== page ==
Well, that’s a wrap. One of the greatest television shows aired its series finale on Monday night. Better Call Saul has come to an end, leaving a gaping hole in millions of viewers’ television viewing schedules. But don’t worry folks, ignore my shameless plug into one of my favorite TV shows in recent memory. Because when one things come to an end, another thing is always ready to take its place, and in this case, it’s Legacy: The True Story of the LA Lakers.
Hulu and the Lakers organization teamed up for this 10-part documentary that takes you through Dr. Jerry Buss purchasing the Lakers in 1979 to the current state of the team. The show will feature prominent figures from the Buss family, along with prominent Laker legends. On Aug 15th, Hulu premiered the first two episodes of the series. Here is the recap of the first episode.
The documentary takes us back to 1979, the start of the Buss era with the Lakers. After briefly meeting all of Dr. Buss’ children, the stage is set in 1979, the year the Lakers were purchased by the family. The Lakers were in bad shape and so was the NBA. Luckily for the Lakers, this is where we get introduced to Magic Johnson. For those of you who watched HBO’s “Winning Time”, this is where you start seeing some glaring differences. It seemed like the Lakers had no issues selecting Magic and that they didn’t agree with the portrayal of Jerry West as an angry lunatic.
One surprising note was the confirmation of the Jerry Tarkanian situation with Victor Weiss. The Lakers were desperate for an experienced head coach once Jest West decided to resign and Dr. Buss wanted UNLV’s Tarkanian. Buss met with his representative Weiss, but it is rumored that the mafia wasn’t happy losing Tarkanian so they decided to take action. Weiss ended up dead in a trunk of a Rolls Royce; the Buss family was shaken by this and it truly affected them in their first year of ownership.
The doc then begins to dig into Dr. Buss as a father and his lack of presence in their childhood. Part of the reason he wanted his children to be involved in the family business was not only to groom them, but more importantly be a present father. The scene then shifts back to Magic’s rookie year and how he made his impact felt immediately. The documentary does make mention of the personality difference between Magic and Kareem Abdul-Jabbar and how their relationship was tough to mend at first, just as was depicted in “Winning Time”.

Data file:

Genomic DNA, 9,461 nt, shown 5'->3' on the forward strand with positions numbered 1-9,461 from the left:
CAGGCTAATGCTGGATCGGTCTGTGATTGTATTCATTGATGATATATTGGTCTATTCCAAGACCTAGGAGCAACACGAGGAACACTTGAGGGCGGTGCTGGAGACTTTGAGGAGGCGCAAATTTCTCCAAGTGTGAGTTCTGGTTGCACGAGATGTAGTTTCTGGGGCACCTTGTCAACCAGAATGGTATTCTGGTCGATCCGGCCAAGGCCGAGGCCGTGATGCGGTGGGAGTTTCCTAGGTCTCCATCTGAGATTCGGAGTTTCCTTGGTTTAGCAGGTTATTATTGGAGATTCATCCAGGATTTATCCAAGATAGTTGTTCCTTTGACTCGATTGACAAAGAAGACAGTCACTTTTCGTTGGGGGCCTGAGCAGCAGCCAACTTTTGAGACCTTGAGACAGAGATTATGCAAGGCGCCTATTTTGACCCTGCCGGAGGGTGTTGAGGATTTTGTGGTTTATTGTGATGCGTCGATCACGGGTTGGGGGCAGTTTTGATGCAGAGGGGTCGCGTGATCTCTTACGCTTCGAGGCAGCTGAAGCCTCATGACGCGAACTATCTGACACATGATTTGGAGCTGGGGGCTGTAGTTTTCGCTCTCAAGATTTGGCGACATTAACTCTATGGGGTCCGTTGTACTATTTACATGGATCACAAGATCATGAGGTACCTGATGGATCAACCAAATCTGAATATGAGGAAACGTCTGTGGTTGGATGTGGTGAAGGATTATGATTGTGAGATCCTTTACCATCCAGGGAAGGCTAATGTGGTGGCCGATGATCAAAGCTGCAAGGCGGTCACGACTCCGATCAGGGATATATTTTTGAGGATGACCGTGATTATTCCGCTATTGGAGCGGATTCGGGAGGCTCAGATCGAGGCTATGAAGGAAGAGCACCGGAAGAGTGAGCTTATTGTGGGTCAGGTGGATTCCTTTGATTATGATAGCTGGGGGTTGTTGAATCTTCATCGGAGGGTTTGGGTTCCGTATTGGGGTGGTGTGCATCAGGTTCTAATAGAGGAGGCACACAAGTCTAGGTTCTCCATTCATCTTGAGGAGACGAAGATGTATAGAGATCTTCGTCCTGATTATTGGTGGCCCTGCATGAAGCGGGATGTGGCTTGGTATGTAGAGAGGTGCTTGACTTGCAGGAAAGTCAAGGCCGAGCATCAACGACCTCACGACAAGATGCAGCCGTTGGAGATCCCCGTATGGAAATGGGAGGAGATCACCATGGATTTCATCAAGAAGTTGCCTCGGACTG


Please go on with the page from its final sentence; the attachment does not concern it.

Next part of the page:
As the Lakers start winning, the revolutionary Dr. Buss creates the environment of “showtime” with celebrities flooding games; the creation of the Laker Girls, and raising floor seats to $65 (Not a bad price point, huh?).
Even though the documentary involved the Lakers organization, I was surprised they spoke about Dr. Buss’s exploits with young women back in the day. One surprising part was the inclusion of Dr. Buss’s scrapbook of all the beautiful women he had dated, which would not be well received in this day and age.
Lastly, the documentary takes us to them winning their first championship under Dr. Buss and Magic. With Kareem getting hurt in Game 5, most of us know how Magic famously stepped up in Game 6 to bring back home the title.
Just when I thought the first episode was done, it fast forwards to the following year where they lose to the Rockets in the first round of the Western Conference playoffs. That then leads to a rocky start the following year where Magic is unhappy with head coach Paul Westhead. The first episode ends with Magic requesting a trade because he is unhappy with the style of play and the constraints applied to him by Westhead. Quite the cliffhanger for people not familiar with the outcome.
Overall, the first episode was very informative. Given that there hasn’t been much news on the Lakers front, this was nice to dive into.
Stay tuned for the episode 2 recap!